Apple received some good news today in Germany in the form of a ruling from the Karlsruhe Higher Regional Court stopping Motorola, at least temporarily, from enforcing a previous ban it had received on the sales of iPhone and iPad devices in the country. The device ban was initially handed down by a lower court back in December and caused Apple to remove certain iPhones and 3G-enabled iPads from its German online store for a few hours earlier this month.
Apple's main defense continues to be that Motorola is improperly wielding essential 3G patents in litigation and, consequently, violating its obligations to license these patents under fair, reasonable and non-discriminatory (FRAND) terms. In addition to seeking judicial intervention, Apple recently asked the EU Commission to formally investigate Motorola's practice of asserting these standards-essential patents in Europe.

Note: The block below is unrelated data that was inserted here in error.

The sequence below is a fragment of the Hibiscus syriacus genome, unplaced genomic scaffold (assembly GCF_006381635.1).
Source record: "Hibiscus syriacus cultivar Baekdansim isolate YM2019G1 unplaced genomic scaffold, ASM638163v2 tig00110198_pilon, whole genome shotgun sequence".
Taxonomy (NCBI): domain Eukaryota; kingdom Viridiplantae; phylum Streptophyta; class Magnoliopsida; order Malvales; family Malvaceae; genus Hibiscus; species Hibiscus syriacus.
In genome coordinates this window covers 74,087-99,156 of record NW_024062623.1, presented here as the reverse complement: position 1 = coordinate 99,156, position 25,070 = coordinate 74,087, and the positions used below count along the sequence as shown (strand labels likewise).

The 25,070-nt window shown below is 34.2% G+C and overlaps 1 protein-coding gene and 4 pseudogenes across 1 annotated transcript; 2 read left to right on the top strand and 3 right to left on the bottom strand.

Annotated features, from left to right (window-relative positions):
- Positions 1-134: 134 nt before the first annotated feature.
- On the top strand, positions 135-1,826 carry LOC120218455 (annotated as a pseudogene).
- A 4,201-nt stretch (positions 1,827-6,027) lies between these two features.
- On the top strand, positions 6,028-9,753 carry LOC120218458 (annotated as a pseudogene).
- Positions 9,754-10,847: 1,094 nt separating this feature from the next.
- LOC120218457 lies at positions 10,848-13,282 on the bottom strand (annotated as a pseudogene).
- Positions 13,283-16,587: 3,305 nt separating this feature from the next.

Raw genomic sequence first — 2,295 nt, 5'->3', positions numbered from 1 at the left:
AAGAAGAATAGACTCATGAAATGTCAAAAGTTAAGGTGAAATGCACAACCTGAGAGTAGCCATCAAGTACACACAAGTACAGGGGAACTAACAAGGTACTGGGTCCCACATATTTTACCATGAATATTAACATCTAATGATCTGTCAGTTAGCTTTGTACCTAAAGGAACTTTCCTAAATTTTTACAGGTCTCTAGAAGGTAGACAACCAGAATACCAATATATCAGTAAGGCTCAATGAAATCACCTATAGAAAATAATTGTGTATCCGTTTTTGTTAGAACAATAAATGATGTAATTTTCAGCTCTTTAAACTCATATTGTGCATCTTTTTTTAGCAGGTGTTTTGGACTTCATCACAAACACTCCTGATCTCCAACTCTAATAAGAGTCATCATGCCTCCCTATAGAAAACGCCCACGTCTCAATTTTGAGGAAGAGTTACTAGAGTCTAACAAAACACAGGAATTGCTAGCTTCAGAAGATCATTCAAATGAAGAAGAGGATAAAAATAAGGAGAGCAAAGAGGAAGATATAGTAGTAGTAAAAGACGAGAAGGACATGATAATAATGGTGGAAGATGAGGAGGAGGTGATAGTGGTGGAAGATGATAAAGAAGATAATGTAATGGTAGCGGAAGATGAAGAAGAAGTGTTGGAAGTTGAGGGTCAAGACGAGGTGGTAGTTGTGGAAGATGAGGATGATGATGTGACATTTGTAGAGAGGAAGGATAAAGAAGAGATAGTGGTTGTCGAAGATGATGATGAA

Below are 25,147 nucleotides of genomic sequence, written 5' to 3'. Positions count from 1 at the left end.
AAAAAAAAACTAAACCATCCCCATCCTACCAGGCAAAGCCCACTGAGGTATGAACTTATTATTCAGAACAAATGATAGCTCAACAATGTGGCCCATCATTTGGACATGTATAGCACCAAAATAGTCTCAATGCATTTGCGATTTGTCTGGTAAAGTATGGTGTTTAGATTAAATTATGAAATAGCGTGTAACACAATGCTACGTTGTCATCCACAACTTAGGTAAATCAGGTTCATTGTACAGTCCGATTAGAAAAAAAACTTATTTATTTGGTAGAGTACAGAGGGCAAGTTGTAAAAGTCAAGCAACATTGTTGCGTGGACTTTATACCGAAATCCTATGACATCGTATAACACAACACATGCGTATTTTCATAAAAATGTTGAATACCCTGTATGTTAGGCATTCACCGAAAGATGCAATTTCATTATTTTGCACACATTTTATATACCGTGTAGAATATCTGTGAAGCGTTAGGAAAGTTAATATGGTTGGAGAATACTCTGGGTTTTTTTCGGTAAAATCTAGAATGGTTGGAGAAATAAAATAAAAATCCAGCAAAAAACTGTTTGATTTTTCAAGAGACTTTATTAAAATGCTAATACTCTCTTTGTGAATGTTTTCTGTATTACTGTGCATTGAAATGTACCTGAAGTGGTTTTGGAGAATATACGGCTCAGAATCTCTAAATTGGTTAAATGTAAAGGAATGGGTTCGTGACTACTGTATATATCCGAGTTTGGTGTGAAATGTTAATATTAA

The court's decision points out that Apple has now submitted a licensing proposal to Motorola on these standards patents that "sufficiently addresses Motorola's legitimate interests." We don't know the details of Apple's offer, but it's likely much lower than Motorola's initial demand of up to 2.25 percent of iPhone and iPad device sales. Nevertheless, given Apple's apparent attempts to license these patents, the court held that "it is to be assumed that Motorola would be in breach of its obligations under anti-trust legislation if it continued to demand that Apple does not sell the iPhone and iPad." Those are powerful words, but we'll just have to see how Apple's defense strategy plays out in other courtrooms and government agencies around the world.